Making a lifetime gift of French assets

A gift is an act whereby a person (the donor) gives assets during their lifetime to another person (the done).

Under French law you can, for example, gift a French property comprising of land and/or buildings to another person. However, the value of the property must not exceed the “available portion” of your estate, i.e. the portion of your estate which does not have pass to your reserved heirs – being your children or, if none, your spouse – under French law. If, however, you don’t have any reserved heirs, you are free to gift any or all your assets to other people.

To make a gift of your French property, you must:

  • be of sound mind, i.e. have sufficient mental capacity for you to know what you are doing;
  • be over 18 years old; and
  • have the legal capacity to dispose of your assets (you must not, for example, be bankrupt).

If the value of the property you are gifting exceeds the available portion of your estate, on your death your reserved heirs can challenge the gift and require it to be reduced as part of the estate administration process.

To prevent such a challenge, it is possible to enter into an inheritance agreement which would enable your reserved heirs to give up their right to challenge a gift that breaches their reserved portion of your estate after your death.

Due to a combination of French law and the 2015 EU Succession Regulation, known as Brussels IV, it should be possible for British citizens to give their property to whoever they like. However, this must be done very carefully, with the assistance of a Notaire and a French law specialist UK Solicitor, to ensure that there won’t be any issues under French or English law with “disinherited” reserved heirs/beneficiaries.

When gifting French property (i.e. land and/or buildings), it’s compulsory to have a Notaire draft the Deed of Gift and collect from you the relevant fees and taxes. The Notaire will then register the Deed of Gift with the relevant French authorities.

The donee must pay French gift tax, known as droits de donation or droits de mutation à titre gratuity, on the value of the gift received. The donee will be entitled to a tax-free allowance, the amount of which varies depending on the relationship of the donee to the donor – for example, a child currently benefits from the most generous tax-free allowance, closely followed by a spouse. French gift tax must then be paid on the remaining value and, again, the tax rates vary depending on the relationship between donor and done. In this instance, children and spouses benefit from the most beneficial rates whereas distant relatives and non-relatives (including step-children and unmarried partners) pay the most punitive rates (sometimes as much as 60%!).

If you are UK resident but have already given a French property to the same donee within the last 15 years, the donee’s tax-free allowance will be reduced/disapplied depending on the amount of it already used.

If you retain other properties in France and want to leave by Will to the same people that you have already gifted French properties to during your lifetime, you must survive 15 years for their tax-free allowances to renew (as the same tax-free allowances apply for French inheritance tax purposes on your death).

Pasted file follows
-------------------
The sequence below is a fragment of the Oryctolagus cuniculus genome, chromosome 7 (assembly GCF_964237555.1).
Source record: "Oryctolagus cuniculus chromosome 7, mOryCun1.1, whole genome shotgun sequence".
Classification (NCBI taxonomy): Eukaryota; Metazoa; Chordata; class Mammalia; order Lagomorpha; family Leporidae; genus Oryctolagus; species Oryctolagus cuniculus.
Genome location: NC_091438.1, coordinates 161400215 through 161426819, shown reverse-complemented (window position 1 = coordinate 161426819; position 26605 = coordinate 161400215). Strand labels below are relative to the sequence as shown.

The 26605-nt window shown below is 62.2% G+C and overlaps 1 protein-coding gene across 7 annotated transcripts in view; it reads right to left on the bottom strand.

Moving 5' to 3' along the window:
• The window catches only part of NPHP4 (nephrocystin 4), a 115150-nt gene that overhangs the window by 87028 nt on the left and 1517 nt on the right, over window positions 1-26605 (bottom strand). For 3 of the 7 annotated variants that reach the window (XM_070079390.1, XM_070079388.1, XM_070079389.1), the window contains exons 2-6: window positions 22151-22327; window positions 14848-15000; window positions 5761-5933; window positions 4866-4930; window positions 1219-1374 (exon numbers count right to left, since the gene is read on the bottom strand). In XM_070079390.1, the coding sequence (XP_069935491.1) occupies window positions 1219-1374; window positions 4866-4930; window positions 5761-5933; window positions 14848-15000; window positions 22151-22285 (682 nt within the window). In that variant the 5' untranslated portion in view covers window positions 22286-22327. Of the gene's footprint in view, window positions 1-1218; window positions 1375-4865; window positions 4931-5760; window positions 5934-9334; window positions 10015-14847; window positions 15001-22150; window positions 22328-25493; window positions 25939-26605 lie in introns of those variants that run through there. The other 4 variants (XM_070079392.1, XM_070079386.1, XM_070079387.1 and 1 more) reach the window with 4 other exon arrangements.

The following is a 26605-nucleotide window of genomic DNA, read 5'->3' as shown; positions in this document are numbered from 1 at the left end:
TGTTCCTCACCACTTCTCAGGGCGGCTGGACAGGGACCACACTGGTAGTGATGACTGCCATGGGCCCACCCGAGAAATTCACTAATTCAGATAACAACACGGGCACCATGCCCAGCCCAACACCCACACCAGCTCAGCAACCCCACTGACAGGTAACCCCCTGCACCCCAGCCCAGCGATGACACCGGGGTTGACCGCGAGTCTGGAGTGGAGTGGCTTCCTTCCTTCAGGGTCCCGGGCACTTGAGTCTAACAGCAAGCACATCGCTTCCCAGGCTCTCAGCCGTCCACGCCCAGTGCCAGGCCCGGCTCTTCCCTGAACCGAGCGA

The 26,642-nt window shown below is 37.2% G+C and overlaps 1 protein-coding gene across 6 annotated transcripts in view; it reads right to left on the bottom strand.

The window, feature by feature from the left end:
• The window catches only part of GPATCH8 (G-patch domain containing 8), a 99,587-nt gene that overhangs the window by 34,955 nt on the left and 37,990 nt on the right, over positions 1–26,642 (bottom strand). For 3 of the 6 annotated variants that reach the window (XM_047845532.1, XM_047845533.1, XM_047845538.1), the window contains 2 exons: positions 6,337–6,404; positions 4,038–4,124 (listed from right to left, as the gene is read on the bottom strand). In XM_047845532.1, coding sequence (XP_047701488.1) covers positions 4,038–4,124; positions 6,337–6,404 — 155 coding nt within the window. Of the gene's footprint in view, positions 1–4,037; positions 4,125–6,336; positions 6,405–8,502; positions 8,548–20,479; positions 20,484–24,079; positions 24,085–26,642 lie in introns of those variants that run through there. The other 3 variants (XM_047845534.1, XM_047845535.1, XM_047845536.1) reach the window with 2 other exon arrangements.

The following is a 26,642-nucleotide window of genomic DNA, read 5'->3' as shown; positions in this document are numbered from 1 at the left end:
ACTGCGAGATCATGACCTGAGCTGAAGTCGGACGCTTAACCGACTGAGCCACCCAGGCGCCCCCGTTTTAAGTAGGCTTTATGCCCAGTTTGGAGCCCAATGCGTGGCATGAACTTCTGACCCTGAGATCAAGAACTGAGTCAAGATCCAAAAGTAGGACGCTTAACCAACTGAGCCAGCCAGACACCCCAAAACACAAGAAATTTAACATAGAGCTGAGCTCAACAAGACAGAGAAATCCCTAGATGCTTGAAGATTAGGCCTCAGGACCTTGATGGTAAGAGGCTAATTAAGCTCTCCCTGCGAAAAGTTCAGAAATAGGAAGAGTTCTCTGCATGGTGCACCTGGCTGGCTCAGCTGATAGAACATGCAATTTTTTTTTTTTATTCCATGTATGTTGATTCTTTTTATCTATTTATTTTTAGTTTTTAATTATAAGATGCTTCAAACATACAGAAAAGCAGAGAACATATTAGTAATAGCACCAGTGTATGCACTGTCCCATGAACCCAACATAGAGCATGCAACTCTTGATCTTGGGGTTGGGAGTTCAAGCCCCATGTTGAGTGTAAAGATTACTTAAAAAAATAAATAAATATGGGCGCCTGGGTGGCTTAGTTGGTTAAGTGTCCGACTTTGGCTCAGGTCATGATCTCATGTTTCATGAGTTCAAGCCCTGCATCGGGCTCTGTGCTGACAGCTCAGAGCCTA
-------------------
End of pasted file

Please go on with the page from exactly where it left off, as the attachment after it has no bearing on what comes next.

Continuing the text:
You should seek advice from your UK lawyer/tax adviser regarding the potential UK tax implications of making a lifetime gift of French property to someone whilst you are domiciled and tax resident in the UK. The gift could, for example, be viewed as a Potentially Exempt Transfer (PET). This means that you would have to survive a certain number of years from the date of the gift for the property not to be considered as part of your estate on your death for UK inheritance tax purposes. You may decide to retain the benefit of your gifted French property by retaining the French law equivalent of a life interest in the property (known as an usufruit) or by continuing to stay in the property, rent-free, on a regular basis. If so, your gift could be considered under UK law to be a Gift with a Reservation of Benefit, which again means that the property will still be considered to form part of our estate on your death as far as UK inheritance tax is concerned. Therefore, it’s vital that you are fully informed before proceeding with a lifetime gift of your French property.

As well as French gift tax, you must also pay Notaire’s fees and disbursements for the preparation of the Deed of Gift and its registration at the French Land Registry. These fees are calculated in accordance with a fixed scale set by French law and based on the value of the property being gifted. As a general rule, you may expect the Notaire’s fees to amount to around 3% of the value of the property, although for low value properties this percentage is likely to be significantly higher.

If all that hasn’t put you off and you’re still considering gifting all or part of your French property to someone during your lifetime, please do contact us for further advice.